MLB: NL Wild Card Game-Chicago Cubs at Pittsburgh Pirates

Joe Maddon and the Potential for a Bullpen Game in the NLDS

Joe Maddon has recalibrated our understanding, as Cubs fans, of a manager’s ability to run a baseball team. For every stroke of statistical savant, there’s the nurturing development side that Maddon facilitates. He rides his bike, keeps it loose, and keeps baseball in perspective. The fans expected Maddon to reach the .500 mark in Year One. So far, he’s delivered far more than could ever be reasonably expected when Ricketts’ Rat Pack lured the bespectacled magician from the Bay to the Lake, and Maddon’s exceptional ability to manage the team has become one of the club’s main attractions this season. So, on the eve of the NLDS, let’s dive into it a little further. My colleague Zach Moser has already extensively covered Maddon’s managerial history in the playoffs; allow me to dive even deeper and introduce another wrinkle: the Bullpen Game.

As the playoffs—and the possibility of a run deep into the fall—became a reality this week, a huge question remained: who, exactly, are the third and fourth starters? Can they be trusted in October? Following Jake Arrieta’s start in the Wild Card game, and Jon Lester’s presumptive start in Game One of the NLDS, who starts Game Two? [Ed.: In a press conference Thursday afternoon, Joe Maddon announced that Kyle Hendricks would start Game Two, with Game Four still up for discussion.] Even looking beyond that, a rested Arrieta starts Game Three, but who starts Game Four? It appears the circumstances are ripe for Maddon to utilize another Bullpen Game for the 2015 Cubs—and, so far, he hasn’t ruled it out.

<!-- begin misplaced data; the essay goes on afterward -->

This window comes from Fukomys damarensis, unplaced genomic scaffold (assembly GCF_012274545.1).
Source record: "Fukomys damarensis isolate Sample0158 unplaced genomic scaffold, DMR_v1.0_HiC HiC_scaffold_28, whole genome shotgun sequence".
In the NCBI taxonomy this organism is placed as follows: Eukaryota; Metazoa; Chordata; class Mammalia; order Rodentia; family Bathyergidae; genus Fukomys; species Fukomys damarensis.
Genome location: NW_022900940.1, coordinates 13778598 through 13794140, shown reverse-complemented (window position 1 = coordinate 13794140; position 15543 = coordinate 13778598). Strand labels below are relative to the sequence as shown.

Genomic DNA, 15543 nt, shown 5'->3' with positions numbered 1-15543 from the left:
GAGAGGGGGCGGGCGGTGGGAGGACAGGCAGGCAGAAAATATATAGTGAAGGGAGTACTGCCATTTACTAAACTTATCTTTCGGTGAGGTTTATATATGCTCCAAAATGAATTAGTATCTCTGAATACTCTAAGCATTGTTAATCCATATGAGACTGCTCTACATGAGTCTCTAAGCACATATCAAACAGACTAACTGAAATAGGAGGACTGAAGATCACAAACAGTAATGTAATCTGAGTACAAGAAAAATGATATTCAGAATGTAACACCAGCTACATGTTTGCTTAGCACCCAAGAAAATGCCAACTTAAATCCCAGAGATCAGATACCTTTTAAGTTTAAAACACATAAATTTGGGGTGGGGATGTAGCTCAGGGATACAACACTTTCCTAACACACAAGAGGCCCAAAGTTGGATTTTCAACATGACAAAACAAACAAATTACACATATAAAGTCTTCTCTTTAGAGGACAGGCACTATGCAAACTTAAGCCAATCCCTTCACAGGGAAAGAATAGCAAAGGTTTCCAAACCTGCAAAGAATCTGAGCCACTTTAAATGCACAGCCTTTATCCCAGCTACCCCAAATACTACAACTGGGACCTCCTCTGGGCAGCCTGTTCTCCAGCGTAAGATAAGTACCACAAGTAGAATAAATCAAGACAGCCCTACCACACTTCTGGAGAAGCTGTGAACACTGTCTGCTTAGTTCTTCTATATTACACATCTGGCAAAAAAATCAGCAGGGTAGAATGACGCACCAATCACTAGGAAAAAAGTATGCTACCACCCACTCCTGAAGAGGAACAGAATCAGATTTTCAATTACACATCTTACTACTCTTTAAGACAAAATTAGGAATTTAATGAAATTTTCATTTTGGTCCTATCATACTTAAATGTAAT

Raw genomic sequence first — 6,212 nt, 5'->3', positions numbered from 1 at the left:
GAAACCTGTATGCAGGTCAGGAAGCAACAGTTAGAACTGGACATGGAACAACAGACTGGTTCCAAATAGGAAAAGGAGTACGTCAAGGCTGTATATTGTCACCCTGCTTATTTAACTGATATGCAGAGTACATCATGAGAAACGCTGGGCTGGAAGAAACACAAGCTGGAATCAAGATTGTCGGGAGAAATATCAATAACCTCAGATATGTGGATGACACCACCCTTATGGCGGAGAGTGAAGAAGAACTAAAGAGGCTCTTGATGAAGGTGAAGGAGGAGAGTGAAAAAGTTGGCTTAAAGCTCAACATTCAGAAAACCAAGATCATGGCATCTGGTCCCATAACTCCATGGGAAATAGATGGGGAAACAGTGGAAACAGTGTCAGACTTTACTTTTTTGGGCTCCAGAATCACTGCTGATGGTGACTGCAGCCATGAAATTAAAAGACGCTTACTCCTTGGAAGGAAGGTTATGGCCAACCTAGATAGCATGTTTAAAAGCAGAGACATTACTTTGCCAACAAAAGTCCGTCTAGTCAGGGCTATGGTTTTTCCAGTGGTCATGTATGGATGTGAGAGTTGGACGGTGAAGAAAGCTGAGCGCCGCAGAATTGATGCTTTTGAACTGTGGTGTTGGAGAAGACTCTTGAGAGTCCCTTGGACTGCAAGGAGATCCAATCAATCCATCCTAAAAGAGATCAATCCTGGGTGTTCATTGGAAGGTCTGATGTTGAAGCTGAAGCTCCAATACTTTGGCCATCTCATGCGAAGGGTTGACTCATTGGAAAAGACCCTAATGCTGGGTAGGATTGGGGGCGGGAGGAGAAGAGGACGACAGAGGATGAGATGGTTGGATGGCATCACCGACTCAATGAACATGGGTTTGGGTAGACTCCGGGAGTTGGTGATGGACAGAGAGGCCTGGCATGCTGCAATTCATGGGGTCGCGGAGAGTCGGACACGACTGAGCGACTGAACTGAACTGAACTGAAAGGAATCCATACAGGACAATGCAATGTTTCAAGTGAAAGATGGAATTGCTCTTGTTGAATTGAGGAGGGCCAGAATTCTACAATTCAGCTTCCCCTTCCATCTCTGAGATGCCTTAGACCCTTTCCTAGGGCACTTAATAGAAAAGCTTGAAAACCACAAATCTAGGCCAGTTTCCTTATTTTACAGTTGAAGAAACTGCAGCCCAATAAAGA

Berofe we begin though: a Bullpen Game doesn’t necessarily have to happen. My colleagues have discussed Jason Hammel and Kyle Hendricks at various points throughout the season, and I believe a strong argument could be made for either player to take the mound in the playoffs. However, regardless of who starts Game Two or Four, I also believe that Maddon should deploy a similar strategy he used during Game Four of the 2013 ALDS while with the Tampa Bay Rays. In that game, Maddon used nine pitchers in a nine-inning game. It wasn’t a high scoring affair and no one sustained injury or illness. Maddon planned to utilize his bullpen extensively from the start, and he didn’t disappoint.

Entering an elimination game at home with top starters David Price, Alex Cobb, and Matt Moore tapped out, Maddon went to youngster Jeremy Hellickson to toe the rubber in Game Four. In a manner very similar to the 2015 versions of Hendricks and Hammel, Hellickson struggled at times during the 2013 season.

In the postgame interview after that Bullpen Game, Maddon told reporters that he’d hoped to use Hellickson for 12 batters: once through the order and then the 1-2-3 hitters before going to the ‘pen. (Basically, Hellickson wouldn’t face David Ortiz more than once.) As it turned out, Hellickson didn’t make it even once through the Boston order. He only managed to face six batters, and loaded the bases with zero outs in the second inning. Hellickson was yanked at that point, and Maddon was off to the races between the dugout and the mound.

By the time the Rays took the field with a 1-0 lead in the seventh, Maddon was on his fifth pitcher. With runners on first and third and one out, Maddon summoned his sixth pitcher, Joel Peralta. With Shane Victorino showing bunt, Maddon’s strategy backfired: wild pitch. Xander Bogaerts scored and Jacoby Ellsbury moved to third. Victorino then singled to bring Ellsbury home to give Boston a 2-1 lead. Maddon cycled through three more arms, allowing one run. Boston’s 3-1 lead held and they won the game, the series against the Rays, and eventually the World Series.

When it was all over, Maddon had broken the record for pitchers used in a nine-inning playoff game. No pitcher threw more than 30 pitches. The most batters any pitcher faced was eight. Two faced a single batter. Maddon wrung every ounce of potential out of the bullpen, leaving the final pitching line for Tampa looking like this:


9 6 3 3 8 10 0 163-87